A new report released today by the U.S. Department of Health and Human Services (HHS) shows that few families without health insurance have the financial assets to pay potential hospital bills. On average, uninsured families can only afford to pay in full for approximately 12-percent of hospital stays they may experience – and even higher income uninsured families are unable to pay for most potential hospital stays. Hospital stays for which the uninsured cannot pay in full account for 95% of the total amount hospitals bill the uninsured.
This is an issue that we at Health Access has focused on, leading to the passage of legislation to help the uninsured deal with hospital bill. Advice for those with hospital bills can be found at the website http://www.hospitalbillhelp.org/.
But the point of the study seems to be to explode the myth that the uninsured just get hospital care anyway. While hospitals do have to take people in an emergency to stabilize them, they are not under an obligation to provide preventive, ongoing disease management, cancer treatment, or any other form of non-emergency care. And even for emergency care, the hospitals send a bill–and it’s typically the largest bill (with the possible exception of a mortgage) that anybody will get in their life.
On releasing this study, HHS Secretary Kathleen Sebelius said:
“One of the most enduring myths in American health care is that people without health insurance can get care with little or no problem. Nothing could be farther from the truth. The result is families going without care – or facing health care bills they can’t hope to pay. When the uninsured cannot afford the care they receive, that cost must be absorbed by other payers. This is why expanding access to affordable health insurance under the Affordable Care Act is so important.”
Approximately 7 million Californians are uninsured. The report found that most uninsured people in America have virtually no savings. In fact, the median financial assets for all uninsured families are just $20. Even among higher income families, assets are low. Half of families with income at 400-percent of the Federal Poverty Level (FPL), or $89,400 a year for a family of four in 2011, have financial assets below $4,100.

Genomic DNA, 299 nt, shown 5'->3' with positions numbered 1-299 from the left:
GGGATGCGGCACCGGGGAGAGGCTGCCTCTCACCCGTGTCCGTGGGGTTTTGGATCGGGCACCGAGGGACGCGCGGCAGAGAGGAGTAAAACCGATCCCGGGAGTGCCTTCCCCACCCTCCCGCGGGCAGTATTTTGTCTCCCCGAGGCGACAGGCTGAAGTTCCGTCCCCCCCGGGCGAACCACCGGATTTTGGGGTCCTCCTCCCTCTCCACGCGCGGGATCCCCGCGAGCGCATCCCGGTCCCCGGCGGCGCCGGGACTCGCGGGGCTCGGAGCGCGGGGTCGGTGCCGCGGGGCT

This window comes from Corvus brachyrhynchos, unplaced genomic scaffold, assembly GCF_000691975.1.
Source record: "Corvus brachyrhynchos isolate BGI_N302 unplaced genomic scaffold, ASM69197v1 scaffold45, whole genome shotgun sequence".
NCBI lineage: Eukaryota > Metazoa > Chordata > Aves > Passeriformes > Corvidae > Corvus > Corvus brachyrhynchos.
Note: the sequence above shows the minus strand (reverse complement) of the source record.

Every year, nearly 2 million uninsured Americans are hospitalized. With 58-percent of these hospital stays resulting in bills of more than $10,000, most uninsured people are unable to afford potential hospital bills. Even the top 10-percent of uninsured families with the most assets are estimated to be able to pay the full bill for only half of potential hospital stays. Uninsured families can, on average, afford to pay the full bills for only about 12-percent of the hospital stays they might experience, bills that account for just 5-percent of the total amount hospitals bill them.
The high cost of hospitalization means that lacking health insurance poses a greater risk of financial catastrophe than lacking car insurance or homeowner’s insurance. Although people are 50-percent more likely to have car accident than to be hospitalized in a given year, the average bill for a hospital visit is over two and a half times higher than the average loss for a car accident. And, while the bill for a single hospitalization is about the same as the average loss from a house fire, a person is ten times more likely to be hospitalized than to experience a house fire.
The report can be found at http://aspe.hhs.gov/health/reports/2011/ValueofInsurance/rb.shtml.